With restrictions being eased on a weekly basis, and lockdowns slowly lifting, Australians are starting to see a clear light at the end of the tunnel of the coronavirus crisis. However, when it comes to work – and particularly the employment of women – much of the damage from COVID-19 has already been done.
Last week, it was reported that the jobless rate in Australia had hit the highest level since September 2015. The Australian Bureau of Statistics (ABS) added that between March and April 2020, full-time employment had decreased by 220,500 and part-time employment by 373,800 due to COVID-19 lockdowns. That equates to an overall drop in employment of 7.5% in just over one month.
They’re pretty devastating figures, and to make matters worse, the ABS also found that more women dropped out of employment than men. Between March and April, female employment decreased by 8.1%, while male employment fell by 6.2%.
In an interview with SBS News, associate professor Alysia Blackham said, “women were already overrepresented in insecure work and are more likely to be on casual contracts with no paid entitlements, so there is no obligation to employ them on an ongoing basis or ensure certain hours.”
Speaking of female empowerment, hear Sandra Sully speak about her own experiences below:
The closure of schools has also had an impact on female employment as more women are taking on the role of caregiver, teacher and daycare worker making the hunt for new jobs harder. For single mums, it gets even more difficult.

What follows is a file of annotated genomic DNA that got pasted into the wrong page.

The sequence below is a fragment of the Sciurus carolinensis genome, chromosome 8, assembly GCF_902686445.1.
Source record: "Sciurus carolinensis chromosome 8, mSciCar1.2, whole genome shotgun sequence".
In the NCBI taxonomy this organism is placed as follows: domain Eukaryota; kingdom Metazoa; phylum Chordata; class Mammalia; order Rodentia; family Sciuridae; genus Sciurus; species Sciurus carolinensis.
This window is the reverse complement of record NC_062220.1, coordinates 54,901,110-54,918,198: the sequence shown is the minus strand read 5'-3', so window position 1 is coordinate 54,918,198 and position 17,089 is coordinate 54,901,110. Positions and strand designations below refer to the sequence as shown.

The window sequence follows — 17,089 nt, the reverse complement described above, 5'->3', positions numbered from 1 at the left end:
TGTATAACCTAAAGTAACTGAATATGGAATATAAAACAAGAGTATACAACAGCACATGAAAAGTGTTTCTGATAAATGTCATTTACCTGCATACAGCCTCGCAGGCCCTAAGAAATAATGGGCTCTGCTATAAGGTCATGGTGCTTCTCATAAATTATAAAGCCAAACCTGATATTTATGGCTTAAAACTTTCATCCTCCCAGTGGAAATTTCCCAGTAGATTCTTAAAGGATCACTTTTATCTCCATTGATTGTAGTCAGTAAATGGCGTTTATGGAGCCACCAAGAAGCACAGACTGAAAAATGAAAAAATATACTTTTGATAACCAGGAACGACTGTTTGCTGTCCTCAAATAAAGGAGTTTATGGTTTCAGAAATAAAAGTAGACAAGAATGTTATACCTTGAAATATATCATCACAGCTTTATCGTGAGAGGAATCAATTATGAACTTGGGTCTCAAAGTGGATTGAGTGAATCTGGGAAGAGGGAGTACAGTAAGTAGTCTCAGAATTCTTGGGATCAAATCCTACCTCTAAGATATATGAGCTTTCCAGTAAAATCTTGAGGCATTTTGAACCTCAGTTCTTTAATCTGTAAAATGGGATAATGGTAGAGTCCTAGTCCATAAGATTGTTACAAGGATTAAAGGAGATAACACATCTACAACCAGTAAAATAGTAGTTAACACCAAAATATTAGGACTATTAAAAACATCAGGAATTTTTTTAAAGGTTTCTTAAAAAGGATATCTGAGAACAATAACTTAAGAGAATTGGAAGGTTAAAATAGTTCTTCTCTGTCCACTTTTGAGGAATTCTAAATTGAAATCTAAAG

Sadly, it’s not only the employment of Australian women that the economic downturn is affecting, either. In the U.S, more than 700,000 jobs were lost in the first wave of layoffs and nearly 60% of those jobs were held by women.
In London, female employees under 25 were among the worst affected due to non-essential business closures, and women of all ages were about a third more likely to be affected than men.
Sophie Walker, the chief executive of charity The Young Women’s Trust said, “young women are let down by an education system that still funnels them into the jobs society pays and values less; they are let down by sexist workplaces and unfair parenting policies.”
While we are starting to see Australian businesses reopen as safely as possible, there needs to be continued focus on benefits like JobKeeper and JobSeeker to ensure women – and all those affected by COVID-19 – are supported in the journey back to work.
Women have fought so hard to make progress in the world of workplace gender equality, we can’t go backwards now.
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